Let’s not kid ourselves – becoming debt-free isn’t easy. It requires planning, determination, sacrifice, will-power and time. But it can be achievable and get put you on the path to a brighter financial future.
The route each person takes to debt-free will no doubt vary, but it is a good idea to have a road map. In this article, we’ll help you to make one and get on the road to being back in the black.
Ok enough of the driving analogies – let’s get started.
Assess the situation
The first step is undoubtedly to get the truth out on the table. How bad is it? There is no point in sugar-coating this or lying to yourself, we need the bare facts and you need to know – to the penny – how much debt you owe.
Gather your credit card and personal loan statements. Take a look at your overdraft balance. If you think you may have debts you have forgotten about then you can take a look at your credit report (use a free service such as Clear Score or Credit Karma) and this should include a full list of all of your debts.
Add up all of your debts and get an accurate total. Make a note of this number. Commit it to memory. This is the target.
Make a Budget
Yes, I know this tip is often regurgitated in articles about debt and I know budgeting is boring – but it really is critical if you want to become debt-free.
Make a list of 2 columns – money in and money out. Be truthful about the amount of money you spend on things like socialising, eating out, clothing, etc. Also make a note of which of your outgoings are fixed costs – that is things such as your mortgage or rent payments, utility bills, council tax, etc – things that we absolutely have to pay.
Subtract your outgoings from your income. What is left, is money that could be used to repay your debt or be put aside for savings (more on this in just a moment).
If this figure is a negative number, then you need to look at either increasing your income (via a second job or side hustle) or – more likely – reducing your outgoings. Look at the non-fixed outgoings in your money out column and realistically assess which can be reduced – more on this later in this article.
Understand your Repayments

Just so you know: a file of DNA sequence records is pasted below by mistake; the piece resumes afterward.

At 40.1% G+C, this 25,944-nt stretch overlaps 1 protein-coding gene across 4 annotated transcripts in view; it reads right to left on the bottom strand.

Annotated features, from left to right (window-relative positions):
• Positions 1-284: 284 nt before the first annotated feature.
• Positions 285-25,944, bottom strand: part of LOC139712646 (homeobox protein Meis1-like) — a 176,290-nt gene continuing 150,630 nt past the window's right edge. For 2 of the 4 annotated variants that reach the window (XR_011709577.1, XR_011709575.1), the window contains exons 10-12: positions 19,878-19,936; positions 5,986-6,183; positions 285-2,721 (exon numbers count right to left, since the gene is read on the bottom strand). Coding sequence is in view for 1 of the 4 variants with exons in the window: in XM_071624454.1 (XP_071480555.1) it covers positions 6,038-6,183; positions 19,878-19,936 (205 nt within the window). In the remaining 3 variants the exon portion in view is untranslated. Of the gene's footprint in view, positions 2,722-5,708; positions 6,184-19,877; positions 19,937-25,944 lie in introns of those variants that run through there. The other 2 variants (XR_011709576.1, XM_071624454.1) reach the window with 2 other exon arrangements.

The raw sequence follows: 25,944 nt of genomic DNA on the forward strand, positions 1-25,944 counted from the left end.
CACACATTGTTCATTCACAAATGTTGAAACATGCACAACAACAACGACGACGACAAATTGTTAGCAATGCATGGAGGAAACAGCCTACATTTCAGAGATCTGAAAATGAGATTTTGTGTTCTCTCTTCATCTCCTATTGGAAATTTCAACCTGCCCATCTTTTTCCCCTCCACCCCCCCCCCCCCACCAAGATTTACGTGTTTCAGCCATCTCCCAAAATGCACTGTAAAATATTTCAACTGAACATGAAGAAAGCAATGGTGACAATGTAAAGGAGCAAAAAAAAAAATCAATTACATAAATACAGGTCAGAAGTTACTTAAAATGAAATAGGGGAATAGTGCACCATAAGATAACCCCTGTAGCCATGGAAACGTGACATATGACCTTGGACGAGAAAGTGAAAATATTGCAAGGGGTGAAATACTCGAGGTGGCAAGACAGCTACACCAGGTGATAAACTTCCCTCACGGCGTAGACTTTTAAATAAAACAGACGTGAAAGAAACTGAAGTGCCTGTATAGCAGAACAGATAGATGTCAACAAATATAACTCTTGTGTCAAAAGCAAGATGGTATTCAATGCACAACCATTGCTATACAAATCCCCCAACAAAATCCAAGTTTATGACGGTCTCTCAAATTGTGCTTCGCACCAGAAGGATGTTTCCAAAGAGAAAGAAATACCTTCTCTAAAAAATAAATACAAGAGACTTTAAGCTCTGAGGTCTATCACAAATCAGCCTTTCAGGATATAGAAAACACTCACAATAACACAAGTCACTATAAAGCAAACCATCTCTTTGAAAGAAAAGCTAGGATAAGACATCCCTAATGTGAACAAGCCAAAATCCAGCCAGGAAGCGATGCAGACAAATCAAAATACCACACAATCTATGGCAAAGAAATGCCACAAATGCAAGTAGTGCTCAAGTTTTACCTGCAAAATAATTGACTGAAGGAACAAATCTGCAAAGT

As part of your budgeting, you should also assess how much you are currently paying to repay that debt. For example, how much are you paying in interest on credit balances? How much are you paying in overdraft fees?
Once you know how much you pay each month to service your debt, you can assess whether it may be better for you to consolidate your debts into a single amount with a loan – i.e. you take a loan out for the total value of your debts, repay all of your existing debts with this loan and then just repay the loan.
This will, of course, only really be a viable strategy for you if the interest you would pay on the loan is lower than the total interest you would pay on the combined debts – although some people also appreciate the simplification of their debts into a single amount and a single repayment.
A couple of important points here if you think a debt consolidation loan may be a good option for you:
- You need to close down the credit sources as soon as they have been repaid. Once your credit card is back in the black you should close it down. Having to repay a debt consolidation loan AND having to repay new credit card debts could be really damaging to your financial future and of course is very unlikely to get you any closer to your goal of being debt-free.
- Check the cost of repaying your credit entirely. Some lenders may charge you a fee for early repayments for instance.
- Debt consolidation may not be suitable for everyone. For example, if you have a poor credit score, you may not be able to access a loan at a competitive enough rate to make it worthwhile for you. Check out a site such as Growing Power to see what your options may be when it comes to getting a loan with a poor credit history.
Reduce your outgoings
Every pound you can cut off your outgoings is a pound that can go towards repaying your debt. You should, therefore, find every opportunity possible to reduce your outgoings. There is some great inspiration for cost-cutting in this article at the Money Advice Service, but some examples include:
- Cut down food bills by choosing a cheaper supermarket, switching to own-brand products or shopping at a time such as the evening when the chance of finding reduced to clear items is higher.
- Review your home service bills such as broadband and gas and electricity to see if there are opportunities to save by switching providers. Use price comparison sites to get a true view of the market and the savings available. This also applies to insurance products such as home or car insurance – but always ensure you are adequately covered.
You could also add to your income through selling clothes or other items you don’t need any more on eBay or Facebook marketplace, rent out a spare room, rent out a parking space, etc.
The Boost my Budget site has some additional ideas you could try. Just ensure that whatever cuts you make, they are going to be sustainable for you. Chances are it’s going to take many months to get out of debt so these need to be long term changes.
Take care of your savings
You may be tempted to just pump all available funds into repaying your debt, but if you don’t have any savings and if your budget allows, then it may be a good idea to start to build up a savings pot equating to a couple of months wages. This will mean that should you need any emergency funds in the future, you can pay them out of your savings rather than borrowing again and slipping back into debt.
Lastly, if you feel you need additional help with your debt, there are a number of UK debt charities that may be able to offer some assistance.